Verona is a lovely city. It is just the right size for exploration on foot, and there lots to see. Many of its restaurants are justly famous. It is amply stocked with comfortable places to stay. Its Roman theatre, whose tiers of seats rise high above the river Adige, must have commanded one of the finest views of any ancient theatre in Italy. Its churches are magnificent. And then there is the Museo del Castelvecchio.
This fortress of art displays an astonishingly rich collection of sculpture and painting in the rooms of the old brick-built, Ghibelline-battlemented stronghold of the Scaligeri, or della Scala, who were overlords of Verona in the thirteenth and fourteenth centuries, until overthrown by the Visconti of Milan. At dead of night, the last of the Scaligeri fled this castle, across the bridge over the boiling river, and melted away, fading out of history.
Castelvecchio has one of the finest collections of paintings in Italy. Architecturally the building is interesting too, because its museum space was remodelled by Carlo Scarpa in 1959–73. Concrete now vies with brick. Once so cutting-edge, Scarpa’s arrangements now seem a bit quaint. The equestrian statue of Cangrande I (ruled from 1311) stands on an elevated concrete platform which has all the stateliness of a lift-shaft in a multi-storey carpark. But this means the paintings really have to speak for themselves–and many of them eloquently do. The Pisanello and Stefano da Zevio are of course outstanding. There are some interesting paintings by Francesco Morone. Giovanni Francesco Caroto, the teacher of Veronese, is well represented. His Boy with a Drawing (c. 1515) is wonderfully modern: a grinning, red-headed lad holding up a scribble of a stick man. Any parent who has been called upon to admire a proud child’s not terribly brilliant masterpiece will warm to it.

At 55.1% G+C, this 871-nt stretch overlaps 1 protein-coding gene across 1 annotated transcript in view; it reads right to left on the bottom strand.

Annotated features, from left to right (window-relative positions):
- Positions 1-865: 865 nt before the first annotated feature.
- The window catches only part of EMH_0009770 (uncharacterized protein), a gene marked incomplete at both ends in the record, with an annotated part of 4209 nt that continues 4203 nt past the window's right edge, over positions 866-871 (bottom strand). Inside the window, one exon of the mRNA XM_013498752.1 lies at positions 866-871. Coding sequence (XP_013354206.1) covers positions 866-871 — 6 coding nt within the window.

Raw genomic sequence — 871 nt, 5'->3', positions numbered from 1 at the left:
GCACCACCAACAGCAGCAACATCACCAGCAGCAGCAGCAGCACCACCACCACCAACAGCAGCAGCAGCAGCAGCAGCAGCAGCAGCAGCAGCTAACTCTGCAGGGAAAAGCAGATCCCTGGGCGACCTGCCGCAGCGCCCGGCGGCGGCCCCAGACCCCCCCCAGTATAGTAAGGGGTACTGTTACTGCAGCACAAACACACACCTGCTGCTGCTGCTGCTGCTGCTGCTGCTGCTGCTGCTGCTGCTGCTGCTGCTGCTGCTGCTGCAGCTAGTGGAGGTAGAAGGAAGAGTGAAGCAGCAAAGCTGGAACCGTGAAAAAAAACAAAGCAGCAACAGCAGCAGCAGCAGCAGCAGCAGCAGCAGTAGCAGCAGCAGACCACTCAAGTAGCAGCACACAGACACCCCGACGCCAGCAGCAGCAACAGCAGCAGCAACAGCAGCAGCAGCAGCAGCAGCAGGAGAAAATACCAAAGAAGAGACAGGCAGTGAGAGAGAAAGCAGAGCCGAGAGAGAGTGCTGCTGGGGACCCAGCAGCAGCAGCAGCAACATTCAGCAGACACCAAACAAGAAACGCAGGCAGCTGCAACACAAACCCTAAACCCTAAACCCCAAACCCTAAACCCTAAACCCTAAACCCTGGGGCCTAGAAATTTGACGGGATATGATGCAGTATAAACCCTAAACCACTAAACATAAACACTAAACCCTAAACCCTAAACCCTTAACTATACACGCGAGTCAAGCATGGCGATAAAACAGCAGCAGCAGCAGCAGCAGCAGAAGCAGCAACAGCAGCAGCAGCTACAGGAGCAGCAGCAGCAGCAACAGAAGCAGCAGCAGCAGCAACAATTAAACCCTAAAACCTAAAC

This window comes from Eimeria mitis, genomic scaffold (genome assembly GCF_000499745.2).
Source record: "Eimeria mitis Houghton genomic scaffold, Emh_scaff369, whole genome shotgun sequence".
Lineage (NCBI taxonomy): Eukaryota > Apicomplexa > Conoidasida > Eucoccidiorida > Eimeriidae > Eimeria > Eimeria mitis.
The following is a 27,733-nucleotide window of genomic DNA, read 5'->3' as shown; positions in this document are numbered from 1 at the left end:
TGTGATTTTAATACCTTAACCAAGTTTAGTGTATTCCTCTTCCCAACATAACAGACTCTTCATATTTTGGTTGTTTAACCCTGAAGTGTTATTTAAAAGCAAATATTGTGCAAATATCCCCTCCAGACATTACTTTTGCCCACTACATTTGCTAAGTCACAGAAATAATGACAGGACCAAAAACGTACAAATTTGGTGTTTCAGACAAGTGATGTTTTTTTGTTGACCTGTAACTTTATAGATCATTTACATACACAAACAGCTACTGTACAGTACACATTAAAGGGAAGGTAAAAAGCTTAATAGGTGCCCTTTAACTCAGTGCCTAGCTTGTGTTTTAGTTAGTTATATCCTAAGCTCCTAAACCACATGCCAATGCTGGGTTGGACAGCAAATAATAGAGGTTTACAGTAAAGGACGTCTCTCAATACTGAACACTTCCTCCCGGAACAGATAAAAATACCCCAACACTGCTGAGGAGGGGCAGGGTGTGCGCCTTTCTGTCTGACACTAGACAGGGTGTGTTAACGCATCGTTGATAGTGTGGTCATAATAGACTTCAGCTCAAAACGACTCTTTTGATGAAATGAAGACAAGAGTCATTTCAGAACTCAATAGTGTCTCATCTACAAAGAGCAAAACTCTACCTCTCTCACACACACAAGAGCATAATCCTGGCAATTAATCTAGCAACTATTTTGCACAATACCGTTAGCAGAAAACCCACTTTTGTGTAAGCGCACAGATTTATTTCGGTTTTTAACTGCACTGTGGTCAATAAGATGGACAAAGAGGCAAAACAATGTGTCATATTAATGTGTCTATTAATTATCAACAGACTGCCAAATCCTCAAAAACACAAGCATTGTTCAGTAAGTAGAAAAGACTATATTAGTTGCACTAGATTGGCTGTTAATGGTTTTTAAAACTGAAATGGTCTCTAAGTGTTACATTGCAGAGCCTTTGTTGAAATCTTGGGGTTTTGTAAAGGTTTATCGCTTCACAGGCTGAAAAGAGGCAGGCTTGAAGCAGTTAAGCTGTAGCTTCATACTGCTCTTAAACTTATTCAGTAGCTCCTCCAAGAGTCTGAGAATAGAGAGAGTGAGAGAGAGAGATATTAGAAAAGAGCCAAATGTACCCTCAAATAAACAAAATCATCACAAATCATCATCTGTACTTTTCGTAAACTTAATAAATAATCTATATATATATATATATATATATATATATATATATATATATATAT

And what about where to eat? Well, it was pouring with rain when I was last in Verona, so I didn’t spend a long time searching. Sometimes the tried and tested are just what one needs. An Aperol in one of the Listòn cafés overlooking the Arena and then lunch in Antica Bottega del Vino. The lamb with rosemary was excellent. The Amarone even better.